About Gray House
The Gray house was never home to me without a dog in it.
I grew up as Sharon Virginia “Ginny” Gray, and since toddlerhood, I had not known a life without dogs. My earliest memories always included my first dogs – Indiana “Indy” Ink, my doofy and loving tricolor Rough Collie, and Rona, my best friend, and first Norwegian Elkhound. They were with me for fourteen years, my constants, my rocks.
When we lost Indy and Rona – despite living on a 12-acre farm surrounded by horses, cats, birds, lizards, and rodents – no other pet could fill that space the way a dog could. So I convinced my mother to let us foster for a Norwegian Elkhound rescue. I would not realize just how valuable that time would be until many years later.
We fostered 15 dogs over the course of a couple years, all of which were my responsibility to care for and train. A combination of inspiration gained from watching Cesar Milan’s The Dog Whisperer, reading on modern training methods of the late 1990s and early 2000s, and some natural instinct, every dog – well-bred hunters, lazy and overweight old dogs, and even distrustful and aggressive dogs – went to their forever homes trained.
One of those dogs was, to be blunt, perfect.
Quiet, loving, respectful, trustful. His name was Einar. As a middle-aged dog, he was not the first on adopters’ lists, and after 6 months with not one inquiry for him, we chose to make him a true part of the family. On his birthday, Christmas Day, we signed the papers and he was ours.
He stayed with me through college, marrying my high school sweetheart and becoming a Houser, and finally moving to York, PA in the spring of 2014. For over 2 years, life was beautiful. And in October 2016, at 14 years old, Einar passed on from his life with me.
I was devastated. Depression kept me up at night. The only light I could find was in my friends’ dogs, especially those who were having trouble with training them. I poured into training and used my abilities to help my friends’ dogs and to heal myself.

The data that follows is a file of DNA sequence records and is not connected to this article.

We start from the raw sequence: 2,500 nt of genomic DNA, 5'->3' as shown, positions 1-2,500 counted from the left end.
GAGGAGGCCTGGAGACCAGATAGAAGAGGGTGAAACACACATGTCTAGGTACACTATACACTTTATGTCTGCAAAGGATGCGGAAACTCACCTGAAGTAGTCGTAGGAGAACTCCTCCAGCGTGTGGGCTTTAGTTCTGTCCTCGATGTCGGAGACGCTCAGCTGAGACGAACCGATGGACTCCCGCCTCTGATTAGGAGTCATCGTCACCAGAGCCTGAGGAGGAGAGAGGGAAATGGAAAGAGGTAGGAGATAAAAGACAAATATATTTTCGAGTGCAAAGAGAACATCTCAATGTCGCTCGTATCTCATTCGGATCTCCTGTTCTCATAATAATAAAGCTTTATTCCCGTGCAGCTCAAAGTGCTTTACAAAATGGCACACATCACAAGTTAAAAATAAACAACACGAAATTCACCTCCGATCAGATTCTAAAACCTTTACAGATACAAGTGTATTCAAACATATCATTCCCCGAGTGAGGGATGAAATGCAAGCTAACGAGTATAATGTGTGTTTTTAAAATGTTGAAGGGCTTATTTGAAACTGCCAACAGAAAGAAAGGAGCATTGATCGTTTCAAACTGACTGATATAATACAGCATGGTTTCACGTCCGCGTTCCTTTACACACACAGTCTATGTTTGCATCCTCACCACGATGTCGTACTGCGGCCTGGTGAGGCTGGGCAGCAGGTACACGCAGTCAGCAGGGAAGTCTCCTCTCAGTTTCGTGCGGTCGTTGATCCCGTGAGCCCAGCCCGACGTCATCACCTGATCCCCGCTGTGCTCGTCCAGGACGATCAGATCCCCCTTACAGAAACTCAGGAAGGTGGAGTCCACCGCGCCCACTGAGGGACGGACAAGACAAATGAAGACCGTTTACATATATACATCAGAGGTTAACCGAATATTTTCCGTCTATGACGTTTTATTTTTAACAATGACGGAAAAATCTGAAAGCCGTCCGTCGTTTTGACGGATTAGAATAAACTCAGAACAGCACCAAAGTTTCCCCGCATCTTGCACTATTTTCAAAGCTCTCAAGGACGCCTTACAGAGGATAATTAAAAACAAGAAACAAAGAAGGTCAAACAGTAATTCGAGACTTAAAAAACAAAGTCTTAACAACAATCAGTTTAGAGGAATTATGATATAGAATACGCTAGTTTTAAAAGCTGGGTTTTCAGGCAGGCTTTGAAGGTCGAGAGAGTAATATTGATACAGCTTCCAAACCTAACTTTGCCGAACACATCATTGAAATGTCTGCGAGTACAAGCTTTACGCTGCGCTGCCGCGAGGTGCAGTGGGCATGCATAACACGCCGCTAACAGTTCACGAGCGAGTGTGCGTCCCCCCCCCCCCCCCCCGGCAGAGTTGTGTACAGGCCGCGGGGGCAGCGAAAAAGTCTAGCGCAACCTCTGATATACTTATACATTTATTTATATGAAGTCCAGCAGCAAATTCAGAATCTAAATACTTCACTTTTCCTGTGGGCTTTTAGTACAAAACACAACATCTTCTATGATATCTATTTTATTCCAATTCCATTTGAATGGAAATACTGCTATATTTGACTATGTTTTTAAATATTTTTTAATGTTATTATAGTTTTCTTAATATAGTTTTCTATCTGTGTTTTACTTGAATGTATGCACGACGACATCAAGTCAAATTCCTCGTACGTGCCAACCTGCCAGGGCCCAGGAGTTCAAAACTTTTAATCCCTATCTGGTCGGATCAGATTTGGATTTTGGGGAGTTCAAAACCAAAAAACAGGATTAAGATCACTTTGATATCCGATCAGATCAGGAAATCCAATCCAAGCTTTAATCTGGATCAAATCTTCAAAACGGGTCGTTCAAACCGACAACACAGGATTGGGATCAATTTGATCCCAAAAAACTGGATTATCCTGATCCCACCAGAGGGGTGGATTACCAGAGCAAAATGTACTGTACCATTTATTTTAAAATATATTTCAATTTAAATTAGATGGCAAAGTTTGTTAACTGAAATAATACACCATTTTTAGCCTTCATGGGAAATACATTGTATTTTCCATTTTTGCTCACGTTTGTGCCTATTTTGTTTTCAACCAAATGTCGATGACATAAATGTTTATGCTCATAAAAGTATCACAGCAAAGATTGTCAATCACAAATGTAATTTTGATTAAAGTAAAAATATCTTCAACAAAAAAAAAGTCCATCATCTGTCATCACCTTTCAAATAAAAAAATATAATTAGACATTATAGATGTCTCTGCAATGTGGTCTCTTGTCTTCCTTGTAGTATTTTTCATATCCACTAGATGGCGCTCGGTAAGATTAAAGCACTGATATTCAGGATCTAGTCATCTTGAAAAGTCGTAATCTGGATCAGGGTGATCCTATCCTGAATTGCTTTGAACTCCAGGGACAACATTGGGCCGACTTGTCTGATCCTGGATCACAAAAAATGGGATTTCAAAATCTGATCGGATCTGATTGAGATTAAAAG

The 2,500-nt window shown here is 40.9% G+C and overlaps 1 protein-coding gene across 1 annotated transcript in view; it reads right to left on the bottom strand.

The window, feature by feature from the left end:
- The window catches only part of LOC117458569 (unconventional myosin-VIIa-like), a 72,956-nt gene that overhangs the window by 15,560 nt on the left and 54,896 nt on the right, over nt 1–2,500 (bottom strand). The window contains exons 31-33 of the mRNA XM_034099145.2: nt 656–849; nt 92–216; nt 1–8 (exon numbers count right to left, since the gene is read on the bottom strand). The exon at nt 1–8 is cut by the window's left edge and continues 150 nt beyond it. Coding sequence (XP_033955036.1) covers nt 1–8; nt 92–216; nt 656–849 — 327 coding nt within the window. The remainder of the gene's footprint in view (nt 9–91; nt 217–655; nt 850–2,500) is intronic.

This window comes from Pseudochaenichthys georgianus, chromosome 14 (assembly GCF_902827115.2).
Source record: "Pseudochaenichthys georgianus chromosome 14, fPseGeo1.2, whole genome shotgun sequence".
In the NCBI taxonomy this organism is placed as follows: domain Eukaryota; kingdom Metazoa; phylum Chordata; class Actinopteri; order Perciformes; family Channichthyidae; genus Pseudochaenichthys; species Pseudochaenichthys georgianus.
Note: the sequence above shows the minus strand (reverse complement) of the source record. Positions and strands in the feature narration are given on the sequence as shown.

I was ready to adopt again
I was ready to adopt again, but I couldn’t bring myself to get an Elkhound so soon after Einar. So we looked from something quite different – a Doberman. We found Rictus, then known as Bruce, at a Boxer rescue and fell in love at our first meeting.
Rictus was a culture shock compared to the Elkhounds I had worked with, and again I poured into learning about the why behind my training success in the past. I gave myself context and honed my skills to not only train dogs but educate those training them.
I recognized that training dogs are nothing compared to learning how to train dogs. To train dogs, you must communicate with them, and this is where I realized so many owners miss the mark. I saw it in my friends and their dogs. They would ask me, “How did you get my dog to do that?” For a long time, I didn’t know what to say besides, “I trained him to.” Now I realized the answer was really, “I told him what to do and what not to do in a way he could understand.”
And so I decided to address both fronts as a way to help others. I founded Gray House Dog Training in order to give the knowledge of methods, techniques, and tools to dog owners so they can communicate with their dogs on a level their dogs can understand. That is my mission, to build the foundations of a Gray House in every dog owner’s home and make every dog a loving member of their family.